“When any political system implodes, frequencies become available” says Evelyn Messinger, one of three co-founders of Internews, in The Nation Magazine. But with all the evidence we have of U.S. complicity in the looting and implosion of the Russian economy after the cold war, are we really to believe that State Department fueled, corporate sponsored, Soros mentored Internews is really riding to the rescue?
Nowhere is the Internews schizophrenia more neatly illustrated than in a Toronto Globe and Mail article entitled “The Dream Merchants.” This upbeat, jingoistic story leads a cheer for U.S. “aid” work in Central Asia and spouts points of view that exemplify the heavy handed encroachment of western culture in these regions. “We pick them up by the scruffs of the neck and show them how to do this stuff…We create them.” “Americans care about this whole democracy thing, far more than the Europeans or Canadians do.” “But today, it is the Americans who buzz importantly around this city [Baku, Azerbaijan]…and they struggle to…import American ideas and implant an American-style democracy in a long hostile land.” You may find this article’s tenor and blind support for anything American a little disturbing. Judge for yourself. You can find it posted on the Internews website (“Articles about Internews.”).
The odd thing is that Internews is only briefly mentioned in the piece , so mustn’t the Internews people have approved of its smug, racist tone, enough to include it on their website? Would you post an article on your website that so distorted your intentions and corroborated your worst critic’s most damning suspicions, just because the author mentioned you in passing—unless, of course, the article didn’t distort your intentions at all but, rather, expressed them all too well?
In 2003, Internews moved to upscale new offices next to the Post Office in rural, downtown Arcata. Once, during a brief visit, I couldn’t help but notice that, at a time when most social programs have their backs against the wall financially, Internews seems oddly well endowed. One of the few things I ever heard from anyone locally about Internews was from a friend who did some bookkeeping for them. He mentioned to me one day: “you know, they’re all republicans.” To whatever extent this may be true, they certainly do seem to have blossomed since the Bush administration took charge, a presidency that’s not exactly known for its magnanimous foreign policy and media openness. Given this administration’s “secretive, incognito” status and renowned attempts to control and manipulate the news media, Internews’ recent unthwarted ascension and overwhelming State Department funding become increasingly at issue.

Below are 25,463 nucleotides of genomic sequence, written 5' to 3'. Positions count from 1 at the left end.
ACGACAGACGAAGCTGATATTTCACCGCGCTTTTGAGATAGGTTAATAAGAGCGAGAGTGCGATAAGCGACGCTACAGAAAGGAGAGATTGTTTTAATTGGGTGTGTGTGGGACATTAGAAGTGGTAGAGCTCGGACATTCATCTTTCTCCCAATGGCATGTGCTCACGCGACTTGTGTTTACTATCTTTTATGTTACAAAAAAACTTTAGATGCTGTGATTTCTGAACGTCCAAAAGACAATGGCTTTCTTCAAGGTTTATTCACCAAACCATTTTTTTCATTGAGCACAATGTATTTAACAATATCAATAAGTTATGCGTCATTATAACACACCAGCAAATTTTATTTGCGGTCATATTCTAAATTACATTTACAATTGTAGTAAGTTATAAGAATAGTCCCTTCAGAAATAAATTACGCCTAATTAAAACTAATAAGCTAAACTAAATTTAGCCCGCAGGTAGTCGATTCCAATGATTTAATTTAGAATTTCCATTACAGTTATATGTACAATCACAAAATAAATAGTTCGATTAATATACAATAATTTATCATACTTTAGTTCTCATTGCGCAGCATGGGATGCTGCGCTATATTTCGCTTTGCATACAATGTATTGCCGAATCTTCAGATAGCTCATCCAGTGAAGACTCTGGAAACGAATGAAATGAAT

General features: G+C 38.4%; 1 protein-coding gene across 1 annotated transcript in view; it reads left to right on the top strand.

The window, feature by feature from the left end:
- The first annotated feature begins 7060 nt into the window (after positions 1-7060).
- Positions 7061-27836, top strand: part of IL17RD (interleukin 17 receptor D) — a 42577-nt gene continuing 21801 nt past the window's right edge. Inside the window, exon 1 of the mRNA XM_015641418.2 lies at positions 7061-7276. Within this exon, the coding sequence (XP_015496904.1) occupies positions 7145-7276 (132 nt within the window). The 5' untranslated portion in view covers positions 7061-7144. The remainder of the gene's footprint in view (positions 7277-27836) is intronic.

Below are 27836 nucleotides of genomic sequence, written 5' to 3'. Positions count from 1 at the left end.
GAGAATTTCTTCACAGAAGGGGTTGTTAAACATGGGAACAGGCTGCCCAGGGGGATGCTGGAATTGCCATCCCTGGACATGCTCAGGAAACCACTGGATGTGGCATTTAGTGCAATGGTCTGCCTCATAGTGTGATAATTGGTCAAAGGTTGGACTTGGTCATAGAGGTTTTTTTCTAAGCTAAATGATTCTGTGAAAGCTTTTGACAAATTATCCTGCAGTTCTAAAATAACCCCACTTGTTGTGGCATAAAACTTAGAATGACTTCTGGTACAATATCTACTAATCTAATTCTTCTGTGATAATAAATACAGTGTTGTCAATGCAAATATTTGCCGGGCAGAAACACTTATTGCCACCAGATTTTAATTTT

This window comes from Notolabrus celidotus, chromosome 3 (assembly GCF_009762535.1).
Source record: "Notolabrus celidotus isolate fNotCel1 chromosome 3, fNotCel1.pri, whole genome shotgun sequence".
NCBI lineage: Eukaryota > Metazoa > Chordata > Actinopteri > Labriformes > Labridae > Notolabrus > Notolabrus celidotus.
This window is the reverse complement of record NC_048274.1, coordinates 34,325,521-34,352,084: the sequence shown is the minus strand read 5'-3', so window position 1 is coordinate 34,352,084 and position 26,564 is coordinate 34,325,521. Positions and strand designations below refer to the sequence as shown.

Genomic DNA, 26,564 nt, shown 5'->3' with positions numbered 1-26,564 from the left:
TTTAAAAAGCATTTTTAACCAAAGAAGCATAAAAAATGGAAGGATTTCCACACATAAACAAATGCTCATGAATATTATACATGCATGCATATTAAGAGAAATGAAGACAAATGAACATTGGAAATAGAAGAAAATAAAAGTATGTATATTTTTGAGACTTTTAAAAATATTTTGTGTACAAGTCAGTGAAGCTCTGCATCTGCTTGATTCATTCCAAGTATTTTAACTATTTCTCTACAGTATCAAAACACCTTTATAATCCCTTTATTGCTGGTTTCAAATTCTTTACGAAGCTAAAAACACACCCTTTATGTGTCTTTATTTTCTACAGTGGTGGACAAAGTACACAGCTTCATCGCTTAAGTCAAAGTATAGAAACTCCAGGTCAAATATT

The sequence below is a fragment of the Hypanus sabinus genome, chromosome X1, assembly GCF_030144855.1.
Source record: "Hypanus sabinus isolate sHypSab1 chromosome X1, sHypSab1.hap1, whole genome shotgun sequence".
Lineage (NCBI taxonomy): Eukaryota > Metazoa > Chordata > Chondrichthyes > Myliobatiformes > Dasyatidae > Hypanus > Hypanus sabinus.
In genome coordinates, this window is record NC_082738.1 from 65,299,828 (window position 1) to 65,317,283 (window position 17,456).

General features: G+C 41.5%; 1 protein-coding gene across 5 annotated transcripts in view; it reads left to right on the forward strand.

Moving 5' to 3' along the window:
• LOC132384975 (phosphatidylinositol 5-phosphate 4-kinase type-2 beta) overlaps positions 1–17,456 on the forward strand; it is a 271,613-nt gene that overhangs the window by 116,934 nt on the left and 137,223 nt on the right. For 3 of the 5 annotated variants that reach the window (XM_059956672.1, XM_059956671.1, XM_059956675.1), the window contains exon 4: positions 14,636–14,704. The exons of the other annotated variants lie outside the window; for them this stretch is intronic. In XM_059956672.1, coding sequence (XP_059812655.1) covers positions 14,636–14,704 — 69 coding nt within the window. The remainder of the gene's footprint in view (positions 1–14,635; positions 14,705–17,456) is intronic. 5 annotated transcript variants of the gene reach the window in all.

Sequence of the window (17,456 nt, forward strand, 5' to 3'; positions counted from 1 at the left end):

The question begs itself: Why did Internews choose tiny, remote Arcata California for its “world headquarters”? (I once called their Washington D.C. offices with some questions, but they told me I had to call Arcata!) Well, besides the obvious point that a secretive organization might want to hide out, safely cloistered behind the “redwood curtain,” consider this: if one was to shine some light on this enigmatic outfit (as I attempted to do with my original article Internews: Friend or Foe, published in a small local weekly) how would one go about it? My story, followed two weeks later with an eloquent piece by David Ross (who echoed my concerns and elaborated on the history of USAID’s ties to the CIA), generated almost no feedback of any kind. Rural areas often have few if any influential newspapers or magazines.
But certainly setting up shop in a nationally recognized liberal oasis like Arcata, California—home of the anti-patriot act resolution, the recommendation to impeach the president and the recent “safe haven” measure for Iraqi war resistors—does much to enhance Internews’ radical, do-gooder facade and, of course, enhance its “cover.”
Internews may very well technically meet the requirements needed to legitimize its “non-profit” status, but what does that matter if they are in fact covertly operating as an agent for various billion dollar multi-nationals? Wouldn’t an activist outfit committed to media reform find no better place to focus his or her attentions than right here at home in the U.S., a culture that has raised news media manipulation to a high art? Certainly the overwhelming support this “NGO” receives from the State Department must confuse foreign trainees when Internews workers advise them about the necessity of working independently from governmental influence.
Do you remember Bush’s pre-Iraq invasion speech to the UN in which he warned us about the dangers of “outrageous conspiracy theories” in relation to 9/11? To many, it seemed like an odd, out-of-the-blue kind of remark. But listen to this from David Hoffman in a “Letter from the President [of Internews]:” “Terrorism and war feed on propaganda, conspiracy theories and messages of hate.” Terrorism and war feed on conspiracy theories? This is the first I’ve heard of this obscure phenomenon. This pre-emptive strike on those of us who are asking the pesky questions creates more doubt than it dispels and makes me want to keep these “free speechers” under the microscope all the more.
Certainly Internews requires continued scrutiny, not blind trust.
Copyright Darkprints, May 2005
Find the Toronto Globe and Mail’s “The Dream Merchants” and Andrew Meier’s “The Russian Media Revolution” (“Wired,” 1995) on the “Articles About Internews” page on the Internews website.
J. Baker is an independent journalist living in Seattle, Washington.